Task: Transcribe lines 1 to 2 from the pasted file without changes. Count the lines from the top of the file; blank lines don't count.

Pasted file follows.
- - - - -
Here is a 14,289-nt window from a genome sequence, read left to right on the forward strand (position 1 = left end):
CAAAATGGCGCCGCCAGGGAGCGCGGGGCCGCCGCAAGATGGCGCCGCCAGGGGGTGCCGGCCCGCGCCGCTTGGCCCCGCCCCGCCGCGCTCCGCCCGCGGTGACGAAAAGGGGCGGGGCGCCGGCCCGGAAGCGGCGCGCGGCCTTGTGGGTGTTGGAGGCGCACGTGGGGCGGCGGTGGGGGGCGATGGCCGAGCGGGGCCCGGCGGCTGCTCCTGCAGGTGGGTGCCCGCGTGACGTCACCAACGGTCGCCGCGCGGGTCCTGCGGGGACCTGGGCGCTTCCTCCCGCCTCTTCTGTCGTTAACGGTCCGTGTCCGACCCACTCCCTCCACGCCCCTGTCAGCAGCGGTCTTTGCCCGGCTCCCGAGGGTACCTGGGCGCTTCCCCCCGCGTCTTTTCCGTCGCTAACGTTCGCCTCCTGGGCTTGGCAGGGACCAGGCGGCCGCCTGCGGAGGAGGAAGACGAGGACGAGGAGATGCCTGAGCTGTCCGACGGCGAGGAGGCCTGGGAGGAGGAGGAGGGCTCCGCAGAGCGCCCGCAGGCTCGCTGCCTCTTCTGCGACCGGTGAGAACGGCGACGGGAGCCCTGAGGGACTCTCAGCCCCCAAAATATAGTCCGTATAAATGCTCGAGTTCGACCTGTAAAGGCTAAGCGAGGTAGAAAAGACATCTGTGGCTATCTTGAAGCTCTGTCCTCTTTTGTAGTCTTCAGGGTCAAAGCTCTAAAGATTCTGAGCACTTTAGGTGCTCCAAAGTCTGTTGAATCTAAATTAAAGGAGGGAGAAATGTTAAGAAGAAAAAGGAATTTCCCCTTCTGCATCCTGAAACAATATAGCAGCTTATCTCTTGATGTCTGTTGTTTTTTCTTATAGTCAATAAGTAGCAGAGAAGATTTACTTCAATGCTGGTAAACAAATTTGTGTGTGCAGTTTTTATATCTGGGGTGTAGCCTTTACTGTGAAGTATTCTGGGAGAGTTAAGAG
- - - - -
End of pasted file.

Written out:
Here is a 14,289-nt window from a genome sequence, read left to right on the forward strand (position 1 = left end):
CAAAATGGCGCCGCCAGGGAGCGCGGGGCCGCCGCAAGATGGCGCCGCCAGGGGGTGCCGGCCCGCGCCGCTTGGCCCCGCCCCGCCGCGCTCCGCCCGCGGTGACGAAAAGGGGCGGGGCGCCGGCCCGGAAGCGGCGCGCGGCCTTGTGGGTGTTGGAGGCGCACGTGGGGCGGCGGTGGGGGGCGATGGCCGAGCGGGGCCCGGCGGCTGCTCCTGCAGGTGGGTGCCCGCGTGACGTCACCAACGGTCGCCGCGCGGGTCCTGCGGGGACCTGGGCGCTTCCTCCCGCCTCTTCTGTCGTTAACGGTCCGTGTCCGACCCACTCCCTCCACGCCCCTGTCAGCAGCGGTCTTTGCCCGGCTCCCGAGGGTACCTGGGCGCTTCCCCCCGCGTCTTTTCCGTCGCTAACGTTCGCCTCCTGGGCTTGGCAGGGACCAGGCGGCCGCCTGCGGAGGAGGAAGACGAGGACGAGGAGATGCCTGAGCTGTCCGACGGCGAGGAGGCCTGGGAGGAGGAGGAGGGCTCCGCAGAGCGCCCGCAGGCTCGCTGCCTCTTCTGCGACCGGTGAGAACGGCGACGGGAGCCCTGAGGGACTCTCAGCCCCCAAAATATAGTCCGTATAAATGCTCGAGTTCGACCTGTAAAGGCTAAGCGAGGTAGAAAAGACATCTGTGGCTATCTTGAAGCTCTGTCCTCTTTTGTAGTCTTCAGGGTCAAAGCTCTAAAGATTCTGAGCACTTTAGGTGCTCCAAAGTCTGTTGAATCTAAATTAAAGGAGGGAGAAATGTTAAGAAGAAAAAGGAATTTCCCCTTCTGCATCCTGAAACAATATAGCAGCTTATCTCTTGATGTCTGTTGTTTTTTCTTATAGTCAATAAGTAGCAGAGAAGATTTACTTCAATGCTGGTAAACAAATTTGTGTGTGCAGTTTTTATATCTGGGGTGTAGCCTTTACTGTGAAGTATTCTGGGAGAGTTAAGAG